Although I understand their sentiment, I cannot respect it. Yes, being a woman is a part of who I am, but it in no way determines who I am. My sex has not and will not adjudicate my goals, my passions, or my work. It will not influence the way in which I think or the way in which I express those thoughts. Further, your mention of my sex as the primary logic for condemning such expressions will not change my adherence to defending what I share. Nor should it.

To conduct your questioning of my politics by inferring that my sex should influence my ideology is not only offensive, it's sexist.

It disregards my other qualifications and renders them worthless. It disregards my work as a student of political science. It disregards my hours of research dedicated to writing about politics. It disregards my creativity as an author and my knowledge of the subjects I choose to discuss. It disregards the fundamental human right I possess to form my own opinion and my Constitutional right to express that opinion freely with others. And most notably, it disregards that I am an individual. An individual capable of forming my own opinions and being brave enough to share those with the world at the risk of receiving backlash and criticism. All I ask is for respect of that bravery and respect for my qualifications.

Words are powerful. They can be used to inspire, unite, and revolutionize. Yet, they can be abused, and too comfortably are. Opening a dialogue of political debate by confining me to my gender restricts the productivity of that debate from the start. Those simple but potent words overlook my identity and label me as a stereotype destined to fit into a mold. They indicate that in our debate, you cannot look past my sex. That you will not be receptive to what I have to say if it doesn't fit into what I should be saying, "as a woman."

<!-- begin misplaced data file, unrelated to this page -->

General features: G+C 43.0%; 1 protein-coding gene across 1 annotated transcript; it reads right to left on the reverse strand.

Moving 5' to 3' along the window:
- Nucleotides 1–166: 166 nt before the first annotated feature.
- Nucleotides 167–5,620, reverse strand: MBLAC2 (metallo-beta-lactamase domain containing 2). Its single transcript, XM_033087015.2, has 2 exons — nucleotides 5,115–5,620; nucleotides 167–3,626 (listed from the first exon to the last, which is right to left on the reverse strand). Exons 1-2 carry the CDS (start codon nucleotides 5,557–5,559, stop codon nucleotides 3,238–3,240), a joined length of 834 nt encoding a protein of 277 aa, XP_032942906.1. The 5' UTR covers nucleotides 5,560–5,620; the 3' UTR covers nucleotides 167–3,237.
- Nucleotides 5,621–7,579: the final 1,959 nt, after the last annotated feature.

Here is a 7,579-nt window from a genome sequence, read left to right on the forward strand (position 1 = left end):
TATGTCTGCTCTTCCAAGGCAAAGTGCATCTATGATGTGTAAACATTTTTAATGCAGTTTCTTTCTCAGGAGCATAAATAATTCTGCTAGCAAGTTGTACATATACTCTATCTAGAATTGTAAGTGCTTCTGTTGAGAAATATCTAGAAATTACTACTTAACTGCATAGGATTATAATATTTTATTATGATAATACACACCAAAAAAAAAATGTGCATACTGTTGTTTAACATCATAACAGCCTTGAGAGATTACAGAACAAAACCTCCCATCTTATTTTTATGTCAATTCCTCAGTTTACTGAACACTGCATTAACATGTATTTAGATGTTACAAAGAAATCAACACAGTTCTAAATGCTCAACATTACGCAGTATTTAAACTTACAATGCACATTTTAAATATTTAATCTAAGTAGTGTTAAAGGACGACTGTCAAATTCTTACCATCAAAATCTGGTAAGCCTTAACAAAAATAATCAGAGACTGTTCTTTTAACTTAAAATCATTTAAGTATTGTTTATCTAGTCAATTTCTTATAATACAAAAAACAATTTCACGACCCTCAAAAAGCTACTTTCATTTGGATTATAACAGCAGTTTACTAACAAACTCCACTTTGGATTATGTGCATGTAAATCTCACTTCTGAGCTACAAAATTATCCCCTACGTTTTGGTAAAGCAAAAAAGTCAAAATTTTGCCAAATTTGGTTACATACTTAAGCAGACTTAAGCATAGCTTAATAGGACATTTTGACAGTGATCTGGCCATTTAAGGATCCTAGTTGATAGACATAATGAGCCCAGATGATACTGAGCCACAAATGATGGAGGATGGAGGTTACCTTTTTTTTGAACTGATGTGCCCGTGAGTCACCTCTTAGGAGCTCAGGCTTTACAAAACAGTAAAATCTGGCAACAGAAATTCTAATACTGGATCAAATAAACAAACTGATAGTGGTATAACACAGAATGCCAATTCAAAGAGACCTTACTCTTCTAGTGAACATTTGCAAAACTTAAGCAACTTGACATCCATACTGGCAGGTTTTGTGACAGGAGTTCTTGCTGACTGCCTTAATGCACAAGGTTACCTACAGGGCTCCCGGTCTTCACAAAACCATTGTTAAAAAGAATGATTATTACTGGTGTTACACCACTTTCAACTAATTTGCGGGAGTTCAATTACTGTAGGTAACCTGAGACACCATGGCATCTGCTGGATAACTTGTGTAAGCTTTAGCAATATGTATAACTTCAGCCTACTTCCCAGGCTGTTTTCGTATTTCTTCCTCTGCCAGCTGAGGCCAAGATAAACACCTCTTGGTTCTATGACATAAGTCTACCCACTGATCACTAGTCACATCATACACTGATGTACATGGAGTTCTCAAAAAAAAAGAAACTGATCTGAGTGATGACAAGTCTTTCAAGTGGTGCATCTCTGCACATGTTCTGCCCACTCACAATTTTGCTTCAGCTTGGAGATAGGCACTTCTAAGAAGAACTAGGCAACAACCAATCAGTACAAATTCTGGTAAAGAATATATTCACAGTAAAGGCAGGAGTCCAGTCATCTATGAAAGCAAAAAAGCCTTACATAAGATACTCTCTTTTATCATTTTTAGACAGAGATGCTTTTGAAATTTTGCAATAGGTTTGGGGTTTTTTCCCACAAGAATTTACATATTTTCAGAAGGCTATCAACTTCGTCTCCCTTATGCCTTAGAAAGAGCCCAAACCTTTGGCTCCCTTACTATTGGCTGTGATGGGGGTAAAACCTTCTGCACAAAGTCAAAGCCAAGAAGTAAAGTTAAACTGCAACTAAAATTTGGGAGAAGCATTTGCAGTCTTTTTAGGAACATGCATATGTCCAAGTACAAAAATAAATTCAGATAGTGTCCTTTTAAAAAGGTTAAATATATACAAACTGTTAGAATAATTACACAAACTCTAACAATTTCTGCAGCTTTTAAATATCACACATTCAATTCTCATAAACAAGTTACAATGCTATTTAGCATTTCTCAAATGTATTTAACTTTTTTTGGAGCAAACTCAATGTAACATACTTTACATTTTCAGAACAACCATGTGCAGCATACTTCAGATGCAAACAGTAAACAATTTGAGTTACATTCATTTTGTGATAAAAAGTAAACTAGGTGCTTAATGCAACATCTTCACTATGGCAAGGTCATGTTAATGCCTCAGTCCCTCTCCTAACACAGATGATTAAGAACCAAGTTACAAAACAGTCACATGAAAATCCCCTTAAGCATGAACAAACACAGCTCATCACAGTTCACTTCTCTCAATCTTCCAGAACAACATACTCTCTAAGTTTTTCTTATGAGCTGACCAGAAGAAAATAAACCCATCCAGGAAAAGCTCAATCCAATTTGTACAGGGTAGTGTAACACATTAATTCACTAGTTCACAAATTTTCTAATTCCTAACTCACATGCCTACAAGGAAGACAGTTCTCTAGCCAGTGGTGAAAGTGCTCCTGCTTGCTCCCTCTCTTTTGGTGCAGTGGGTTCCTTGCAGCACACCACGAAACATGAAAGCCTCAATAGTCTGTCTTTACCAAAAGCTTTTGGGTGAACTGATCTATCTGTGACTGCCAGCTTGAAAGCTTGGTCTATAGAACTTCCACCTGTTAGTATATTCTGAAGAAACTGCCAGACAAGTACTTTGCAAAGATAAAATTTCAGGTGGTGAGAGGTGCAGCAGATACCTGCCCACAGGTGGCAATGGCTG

That is the issue with politics today. The media and our politicians, those who are meant to encourage and protect democracy, divide us into these stereotypes. We are too often told that because we are female, because we are young adults, because we are a minority, because we are middle-aged males without college degrees, that we are meant to vote and to feel one way, and any other way is misguided. Before a conversation has begun, we are divided against our will. Too many of us fail to inform ourselves of the issues and construct opinions that are entirely our own, unencumbered by what the mainstream tells us we are meant to believe.

We, as a people, have become limited to these classifications. Are we not more than a demographic?

As a student of political science, seeking to enter a workforce dominated by men, yes, I am a woman, but foremost I am a scholar, I am a leader, and I am autonomous. I refuse to be categorized and I refuse to be defined by others. Yes, I am a woman, but I am so much more.